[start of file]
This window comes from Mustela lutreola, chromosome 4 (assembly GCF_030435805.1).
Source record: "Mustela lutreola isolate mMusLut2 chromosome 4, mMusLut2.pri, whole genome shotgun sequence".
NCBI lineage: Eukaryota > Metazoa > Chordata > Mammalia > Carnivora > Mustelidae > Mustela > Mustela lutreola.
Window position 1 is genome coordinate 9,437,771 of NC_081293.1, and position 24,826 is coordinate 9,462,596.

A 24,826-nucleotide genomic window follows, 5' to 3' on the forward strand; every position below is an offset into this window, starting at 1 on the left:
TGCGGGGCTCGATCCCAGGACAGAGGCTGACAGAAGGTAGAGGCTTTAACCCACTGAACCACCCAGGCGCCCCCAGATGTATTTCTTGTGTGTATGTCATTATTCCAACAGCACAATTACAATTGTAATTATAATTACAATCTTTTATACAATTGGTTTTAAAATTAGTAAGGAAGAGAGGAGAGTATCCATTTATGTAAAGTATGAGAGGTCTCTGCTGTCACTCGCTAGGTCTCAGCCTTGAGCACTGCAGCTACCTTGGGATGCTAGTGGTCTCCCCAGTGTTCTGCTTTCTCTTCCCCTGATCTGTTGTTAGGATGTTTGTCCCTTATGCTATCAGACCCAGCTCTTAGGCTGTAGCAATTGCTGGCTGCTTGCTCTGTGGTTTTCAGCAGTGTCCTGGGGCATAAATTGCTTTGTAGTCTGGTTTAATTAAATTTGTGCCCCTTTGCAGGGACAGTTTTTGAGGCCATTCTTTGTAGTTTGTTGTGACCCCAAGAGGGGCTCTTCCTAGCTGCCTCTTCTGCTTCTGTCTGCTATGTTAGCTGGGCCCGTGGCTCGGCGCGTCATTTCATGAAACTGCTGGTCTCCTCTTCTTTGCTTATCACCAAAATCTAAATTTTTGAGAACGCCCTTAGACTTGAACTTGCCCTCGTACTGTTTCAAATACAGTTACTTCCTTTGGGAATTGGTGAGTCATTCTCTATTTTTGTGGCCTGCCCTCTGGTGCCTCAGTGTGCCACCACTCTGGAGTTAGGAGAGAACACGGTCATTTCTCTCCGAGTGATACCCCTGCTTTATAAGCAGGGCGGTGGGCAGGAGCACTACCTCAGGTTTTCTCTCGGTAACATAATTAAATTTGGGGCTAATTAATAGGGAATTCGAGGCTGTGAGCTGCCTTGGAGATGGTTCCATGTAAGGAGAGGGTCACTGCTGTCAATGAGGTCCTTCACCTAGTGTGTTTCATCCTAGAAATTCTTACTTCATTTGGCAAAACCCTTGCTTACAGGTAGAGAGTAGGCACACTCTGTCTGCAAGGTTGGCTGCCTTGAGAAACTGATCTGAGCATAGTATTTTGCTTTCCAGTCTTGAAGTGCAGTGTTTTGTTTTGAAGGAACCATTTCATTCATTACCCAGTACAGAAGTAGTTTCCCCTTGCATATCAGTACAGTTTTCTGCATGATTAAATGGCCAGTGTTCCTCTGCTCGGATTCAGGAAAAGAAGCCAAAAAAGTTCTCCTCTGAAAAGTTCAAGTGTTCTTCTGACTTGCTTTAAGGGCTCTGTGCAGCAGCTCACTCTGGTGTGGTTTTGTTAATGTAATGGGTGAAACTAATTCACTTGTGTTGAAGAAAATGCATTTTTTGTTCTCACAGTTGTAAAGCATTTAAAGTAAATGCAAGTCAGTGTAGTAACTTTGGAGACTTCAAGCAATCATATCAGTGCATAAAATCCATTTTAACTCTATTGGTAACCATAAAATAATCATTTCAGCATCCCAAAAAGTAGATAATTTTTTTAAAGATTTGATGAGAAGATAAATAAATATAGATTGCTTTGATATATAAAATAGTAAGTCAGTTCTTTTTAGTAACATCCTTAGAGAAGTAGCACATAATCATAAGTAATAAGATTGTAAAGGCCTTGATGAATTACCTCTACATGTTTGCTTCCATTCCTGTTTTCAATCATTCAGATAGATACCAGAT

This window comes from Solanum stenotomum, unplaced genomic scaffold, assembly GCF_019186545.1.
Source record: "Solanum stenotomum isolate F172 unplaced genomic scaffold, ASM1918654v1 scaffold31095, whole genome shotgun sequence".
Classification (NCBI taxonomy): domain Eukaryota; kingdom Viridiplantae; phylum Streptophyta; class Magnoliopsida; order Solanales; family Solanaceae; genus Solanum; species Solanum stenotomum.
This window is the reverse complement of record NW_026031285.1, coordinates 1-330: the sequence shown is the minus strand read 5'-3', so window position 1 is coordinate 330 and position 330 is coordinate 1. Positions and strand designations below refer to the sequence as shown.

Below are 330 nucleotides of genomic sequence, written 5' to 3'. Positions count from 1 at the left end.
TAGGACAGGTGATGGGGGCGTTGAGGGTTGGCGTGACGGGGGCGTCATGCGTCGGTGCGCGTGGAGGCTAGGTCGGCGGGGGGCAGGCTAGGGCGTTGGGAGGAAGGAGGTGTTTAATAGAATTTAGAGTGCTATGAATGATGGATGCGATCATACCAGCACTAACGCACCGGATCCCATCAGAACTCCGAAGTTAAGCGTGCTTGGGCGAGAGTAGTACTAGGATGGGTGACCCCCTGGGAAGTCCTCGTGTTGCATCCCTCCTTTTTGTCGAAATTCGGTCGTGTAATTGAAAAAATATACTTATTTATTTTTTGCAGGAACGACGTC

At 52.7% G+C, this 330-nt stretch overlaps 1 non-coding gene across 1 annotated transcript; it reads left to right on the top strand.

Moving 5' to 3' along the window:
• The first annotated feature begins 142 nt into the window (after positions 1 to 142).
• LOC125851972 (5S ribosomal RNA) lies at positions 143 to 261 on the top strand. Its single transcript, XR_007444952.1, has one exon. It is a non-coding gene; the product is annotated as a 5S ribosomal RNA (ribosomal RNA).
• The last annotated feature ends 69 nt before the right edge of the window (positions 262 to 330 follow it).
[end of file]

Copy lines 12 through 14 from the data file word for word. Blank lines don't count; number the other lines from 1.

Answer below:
TAGGACAGGTGATGGGGGCGTTGAGGGTTGGCGTGACGGGGGCGTCATGCGTCGGTGCGCGTGGAGGCTAGGTCGGCGGGGGGCAGGCTAGGGCGTTGGGAGGAAGGAGGTGTTTAATAGAATTTAGAGTGCTATGAATGATGGATGCGATCATACCAGCACTAACGCACCGGATCCCATCAGAACTCCGAAGTTAAGCGTGCTTGGGCGAGAGTAGTACTAGGATGGGTGACCCCCTGGGAAGTCCTCGTGTTGCATCCCTCCTTTTTGTCGAAATTCGGTCGTGTAATTGAAAAAATATACTTATTTATTTTTTGCAGGAACGACGTC

At 52.7% G+C, this 330-nt stretch overlaps 1 non-coding gene across 1 annotated transcript; it reads left to right on the top strand.

Moving 5' to 3' along the window: